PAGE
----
Former five-weight world champion Floyd Mayweather Jr (50-0, 27 KOs) defeated UFC fighter Conor McGregor (0-1) on Saturday night at the T-Mobile Arena in Las Vegas, Nevada, USA.
A boxing match between an all-time great and an opponent making his professional boxing debut ended as expected.
The unbeaten American stopped a brave but outclassed McGregor by 10th round TKO.
Mayweather, who has won world titles at super featherweight, lightweight, light welterweight, welterweight and light middleweight, scored the 50th win of his outstanding career, surpassesing the historic 49-0 record that great heavyweight champion Rocky Marciano retired with.
McGregor, 29, UFC’s 155-pound champion, started the fight well and landed a couple of shots as he went on the attack in the opening round while Mayweather mostly moved around. The Irish southpaw put his hands behind his back at one point in a slow-paced round.
There was little action in the following rounds but McGregor remained the busier, moving forward and jabbing at Mayweather, though referee Robert Byrd warned him for hitting behind the head.
Mayweather, 40, started to get going in the fourth as he began to land hard shots against McGregor, who seemed to begin tiring.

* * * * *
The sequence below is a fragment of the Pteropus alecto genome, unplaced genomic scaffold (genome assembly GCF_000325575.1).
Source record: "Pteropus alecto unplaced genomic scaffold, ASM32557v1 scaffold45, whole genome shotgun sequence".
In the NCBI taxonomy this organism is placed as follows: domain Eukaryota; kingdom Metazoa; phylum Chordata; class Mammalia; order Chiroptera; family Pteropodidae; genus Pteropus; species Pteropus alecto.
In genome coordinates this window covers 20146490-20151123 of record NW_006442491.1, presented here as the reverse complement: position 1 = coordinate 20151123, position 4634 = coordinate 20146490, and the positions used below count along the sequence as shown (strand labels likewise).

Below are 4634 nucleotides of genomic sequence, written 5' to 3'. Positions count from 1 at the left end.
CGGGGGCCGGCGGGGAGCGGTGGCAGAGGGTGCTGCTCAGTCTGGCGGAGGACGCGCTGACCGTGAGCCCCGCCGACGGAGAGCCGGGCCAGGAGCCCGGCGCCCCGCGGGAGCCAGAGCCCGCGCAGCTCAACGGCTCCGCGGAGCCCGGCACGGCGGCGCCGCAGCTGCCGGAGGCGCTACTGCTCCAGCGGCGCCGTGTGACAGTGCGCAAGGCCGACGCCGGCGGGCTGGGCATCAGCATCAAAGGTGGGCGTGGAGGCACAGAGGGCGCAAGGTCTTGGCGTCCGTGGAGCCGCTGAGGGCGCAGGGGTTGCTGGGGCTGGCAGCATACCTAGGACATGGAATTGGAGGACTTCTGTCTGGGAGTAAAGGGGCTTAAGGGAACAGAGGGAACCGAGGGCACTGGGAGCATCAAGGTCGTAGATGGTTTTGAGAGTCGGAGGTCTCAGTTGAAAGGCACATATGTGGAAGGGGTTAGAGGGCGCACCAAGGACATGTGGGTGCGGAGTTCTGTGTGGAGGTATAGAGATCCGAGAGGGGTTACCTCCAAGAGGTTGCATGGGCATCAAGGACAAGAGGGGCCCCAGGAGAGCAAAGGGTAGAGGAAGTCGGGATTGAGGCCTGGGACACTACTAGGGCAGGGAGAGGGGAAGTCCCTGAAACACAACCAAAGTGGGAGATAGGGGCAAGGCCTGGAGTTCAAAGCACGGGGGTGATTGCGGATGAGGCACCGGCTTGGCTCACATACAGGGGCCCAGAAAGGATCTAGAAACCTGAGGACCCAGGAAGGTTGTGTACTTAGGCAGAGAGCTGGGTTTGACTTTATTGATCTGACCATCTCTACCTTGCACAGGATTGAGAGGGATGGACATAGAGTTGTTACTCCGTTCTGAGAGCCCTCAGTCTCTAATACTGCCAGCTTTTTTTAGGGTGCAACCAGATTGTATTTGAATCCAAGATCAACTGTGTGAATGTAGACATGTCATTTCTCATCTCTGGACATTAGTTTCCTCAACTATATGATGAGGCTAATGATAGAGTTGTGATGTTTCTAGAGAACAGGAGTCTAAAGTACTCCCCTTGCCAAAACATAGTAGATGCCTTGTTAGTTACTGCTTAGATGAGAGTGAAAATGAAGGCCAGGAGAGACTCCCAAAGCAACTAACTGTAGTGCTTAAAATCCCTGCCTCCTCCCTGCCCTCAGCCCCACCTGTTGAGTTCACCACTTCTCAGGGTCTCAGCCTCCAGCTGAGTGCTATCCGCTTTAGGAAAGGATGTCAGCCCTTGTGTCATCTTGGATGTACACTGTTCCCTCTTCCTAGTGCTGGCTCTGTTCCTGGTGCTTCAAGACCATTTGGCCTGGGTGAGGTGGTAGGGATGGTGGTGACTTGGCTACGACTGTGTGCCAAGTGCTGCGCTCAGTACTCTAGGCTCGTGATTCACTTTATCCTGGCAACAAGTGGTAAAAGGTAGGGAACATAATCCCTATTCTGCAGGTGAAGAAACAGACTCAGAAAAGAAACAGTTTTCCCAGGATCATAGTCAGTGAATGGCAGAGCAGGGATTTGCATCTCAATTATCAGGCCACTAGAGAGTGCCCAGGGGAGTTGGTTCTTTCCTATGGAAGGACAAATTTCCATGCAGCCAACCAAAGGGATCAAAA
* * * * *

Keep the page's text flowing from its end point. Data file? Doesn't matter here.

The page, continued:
McGregor, whose face was showing redness from the punches, was still firing back but his shots was having no affect on the American.
He went straight at Mayweather at the beginning of the ninth and landed to the body, but by the end of the round McGregor was getting battered by brutal combinations.
Mayweather continued the assault in the 10th and after landing a series of unanswered punches, Byrd jumped in and stopped the fight at 1:05 of the round with McGregor slumped along the ropes.
“Our game plan was to take our time, go to him, let him shoot his shots early and then take him out down the stretch,” said Mayweather.
“He was a lot better than I thought. But I was the better man. I guaranteed everybody this would not go the distance.”
McGregor, who said he would return to the UFC but would not rule out boxing again, said: “I thought it was close and I thought it was a bit of an early stoppage. I was just a little fatigued.”
Also on the card, former WBC super middleweight champion Badou Jack (22 -1 -2 , 13 KOs) captured the WBA light heavyweight title, defeating defending champion Nathan Cleverly (30-4, 16 KOs) by fifth round TKO.
Sweden-born Jack was always landing the harder shots throughout the fight, and a barrage of punches cut the Welsh fighter in the fourth round.
Jack continued to connect in the fifth and referee Tony Weeks waved the bout off at 2:47 of the round.
Cleverly announced his retirement after the fight.
Former IBF super featherweight champion Gervonta Davis (19-0, 18 KOs) defeated Costa Rica’s Francisco Fonseca (19-1-1, 13 KOs) by 8th round TKO.
The American dominated most of the rounds before he hit Fonseca with an illegal punch behind his head and then shoved him to the canvas in the eighth round.
Fonseca was badly hurt and stayed down as referee Russell Mora, despite the foul, counted him out at 39 seconds of the round.
Davis lost his IBF 130 pound title when he came in 2 pounds over the division weight limit at Friday’s weigh-in. The IBF belt was only at stake for Fonseca.